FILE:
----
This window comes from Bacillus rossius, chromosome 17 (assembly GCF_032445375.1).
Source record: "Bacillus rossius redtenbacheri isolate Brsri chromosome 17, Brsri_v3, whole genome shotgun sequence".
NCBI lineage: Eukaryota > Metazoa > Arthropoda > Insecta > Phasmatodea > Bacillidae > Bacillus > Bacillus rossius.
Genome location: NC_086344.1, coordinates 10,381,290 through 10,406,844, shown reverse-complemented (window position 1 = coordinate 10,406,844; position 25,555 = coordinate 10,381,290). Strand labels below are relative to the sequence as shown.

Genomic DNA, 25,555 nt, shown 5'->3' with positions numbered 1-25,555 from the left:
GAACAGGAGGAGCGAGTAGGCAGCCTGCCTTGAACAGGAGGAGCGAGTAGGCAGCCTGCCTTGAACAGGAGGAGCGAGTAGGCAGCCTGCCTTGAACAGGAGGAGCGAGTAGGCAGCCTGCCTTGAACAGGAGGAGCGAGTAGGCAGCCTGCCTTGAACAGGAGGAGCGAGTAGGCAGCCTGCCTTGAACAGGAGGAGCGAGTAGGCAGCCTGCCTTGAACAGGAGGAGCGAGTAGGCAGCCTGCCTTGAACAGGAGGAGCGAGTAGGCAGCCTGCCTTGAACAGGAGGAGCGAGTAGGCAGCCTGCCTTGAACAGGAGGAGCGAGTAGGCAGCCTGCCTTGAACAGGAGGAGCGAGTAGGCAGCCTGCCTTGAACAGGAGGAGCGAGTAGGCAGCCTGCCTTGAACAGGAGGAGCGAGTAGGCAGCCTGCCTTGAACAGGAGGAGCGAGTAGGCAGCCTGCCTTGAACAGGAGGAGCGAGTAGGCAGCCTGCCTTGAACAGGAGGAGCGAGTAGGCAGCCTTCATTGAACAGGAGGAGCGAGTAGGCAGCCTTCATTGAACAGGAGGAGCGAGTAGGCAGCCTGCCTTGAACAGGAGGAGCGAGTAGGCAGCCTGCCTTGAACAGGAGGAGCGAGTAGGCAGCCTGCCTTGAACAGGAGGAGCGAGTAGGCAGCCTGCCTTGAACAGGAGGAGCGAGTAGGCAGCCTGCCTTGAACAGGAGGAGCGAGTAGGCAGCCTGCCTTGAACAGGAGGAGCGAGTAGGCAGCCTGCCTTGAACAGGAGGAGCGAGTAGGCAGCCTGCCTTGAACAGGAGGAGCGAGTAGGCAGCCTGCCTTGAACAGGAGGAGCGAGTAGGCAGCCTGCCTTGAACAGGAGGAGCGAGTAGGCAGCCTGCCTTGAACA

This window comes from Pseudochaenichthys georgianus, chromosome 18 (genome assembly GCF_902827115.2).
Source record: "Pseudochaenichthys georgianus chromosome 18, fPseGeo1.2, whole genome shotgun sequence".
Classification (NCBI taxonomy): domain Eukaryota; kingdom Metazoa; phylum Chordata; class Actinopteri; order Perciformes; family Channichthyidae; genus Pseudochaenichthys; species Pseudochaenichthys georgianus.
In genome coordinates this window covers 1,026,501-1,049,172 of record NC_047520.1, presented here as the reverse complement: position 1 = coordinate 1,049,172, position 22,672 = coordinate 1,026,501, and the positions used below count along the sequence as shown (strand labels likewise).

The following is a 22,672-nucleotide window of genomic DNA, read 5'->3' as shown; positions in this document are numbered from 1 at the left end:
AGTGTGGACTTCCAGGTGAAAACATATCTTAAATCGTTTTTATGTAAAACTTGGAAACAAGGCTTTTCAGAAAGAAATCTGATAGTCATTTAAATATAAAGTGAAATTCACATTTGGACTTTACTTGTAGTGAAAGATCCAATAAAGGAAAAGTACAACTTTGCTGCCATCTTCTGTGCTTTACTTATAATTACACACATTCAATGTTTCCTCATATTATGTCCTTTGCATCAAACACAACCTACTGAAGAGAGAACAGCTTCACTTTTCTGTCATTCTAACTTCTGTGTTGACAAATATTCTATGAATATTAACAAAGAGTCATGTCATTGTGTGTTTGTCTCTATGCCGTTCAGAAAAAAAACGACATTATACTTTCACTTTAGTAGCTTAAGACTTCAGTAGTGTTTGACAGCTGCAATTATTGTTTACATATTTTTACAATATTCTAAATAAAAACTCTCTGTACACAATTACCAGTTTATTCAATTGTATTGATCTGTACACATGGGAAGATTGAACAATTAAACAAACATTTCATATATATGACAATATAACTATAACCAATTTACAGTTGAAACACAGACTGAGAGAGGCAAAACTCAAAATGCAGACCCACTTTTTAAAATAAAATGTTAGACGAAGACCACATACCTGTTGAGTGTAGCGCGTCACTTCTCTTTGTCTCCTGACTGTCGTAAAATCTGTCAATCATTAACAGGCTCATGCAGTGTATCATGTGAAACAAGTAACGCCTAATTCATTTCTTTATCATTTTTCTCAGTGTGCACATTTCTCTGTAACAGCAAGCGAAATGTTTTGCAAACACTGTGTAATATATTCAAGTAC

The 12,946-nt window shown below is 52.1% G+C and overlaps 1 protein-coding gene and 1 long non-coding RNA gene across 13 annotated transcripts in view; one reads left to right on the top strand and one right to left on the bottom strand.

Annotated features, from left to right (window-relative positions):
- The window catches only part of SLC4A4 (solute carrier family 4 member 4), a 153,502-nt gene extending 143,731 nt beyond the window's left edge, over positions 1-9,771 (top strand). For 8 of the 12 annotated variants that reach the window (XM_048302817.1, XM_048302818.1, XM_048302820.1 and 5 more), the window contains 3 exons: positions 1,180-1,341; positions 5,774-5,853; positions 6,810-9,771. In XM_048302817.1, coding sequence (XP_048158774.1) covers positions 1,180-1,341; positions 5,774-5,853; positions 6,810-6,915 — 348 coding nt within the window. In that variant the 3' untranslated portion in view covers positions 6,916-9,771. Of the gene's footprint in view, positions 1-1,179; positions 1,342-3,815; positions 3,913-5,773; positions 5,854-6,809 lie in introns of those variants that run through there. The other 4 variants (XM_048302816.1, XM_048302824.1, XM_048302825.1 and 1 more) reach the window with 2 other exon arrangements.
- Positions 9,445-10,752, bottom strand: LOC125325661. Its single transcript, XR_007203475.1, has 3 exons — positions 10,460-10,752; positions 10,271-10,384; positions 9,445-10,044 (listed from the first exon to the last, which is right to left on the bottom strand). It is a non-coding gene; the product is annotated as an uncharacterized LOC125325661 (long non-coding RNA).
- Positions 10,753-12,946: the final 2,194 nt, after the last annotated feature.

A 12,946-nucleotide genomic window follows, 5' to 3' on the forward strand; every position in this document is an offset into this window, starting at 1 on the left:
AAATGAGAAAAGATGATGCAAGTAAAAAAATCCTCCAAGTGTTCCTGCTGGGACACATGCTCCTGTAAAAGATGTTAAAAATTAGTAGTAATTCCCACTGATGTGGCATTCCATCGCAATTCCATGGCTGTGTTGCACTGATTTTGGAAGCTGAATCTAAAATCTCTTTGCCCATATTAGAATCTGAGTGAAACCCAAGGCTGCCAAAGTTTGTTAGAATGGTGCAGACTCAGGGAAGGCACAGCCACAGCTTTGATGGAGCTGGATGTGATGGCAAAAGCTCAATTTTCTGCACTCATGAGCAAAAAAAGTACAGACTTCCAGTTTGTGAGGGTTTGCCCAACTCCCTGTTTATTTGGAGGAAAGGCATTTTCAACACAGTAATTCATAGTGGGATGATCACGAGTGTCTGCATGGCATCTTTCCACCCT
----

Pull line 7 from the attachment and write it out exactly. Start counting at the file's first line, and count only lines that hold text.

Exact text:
This window comes from Pseudochaenichthys georgianus, chromosome 18 (genome assembly GCF_902827115.2).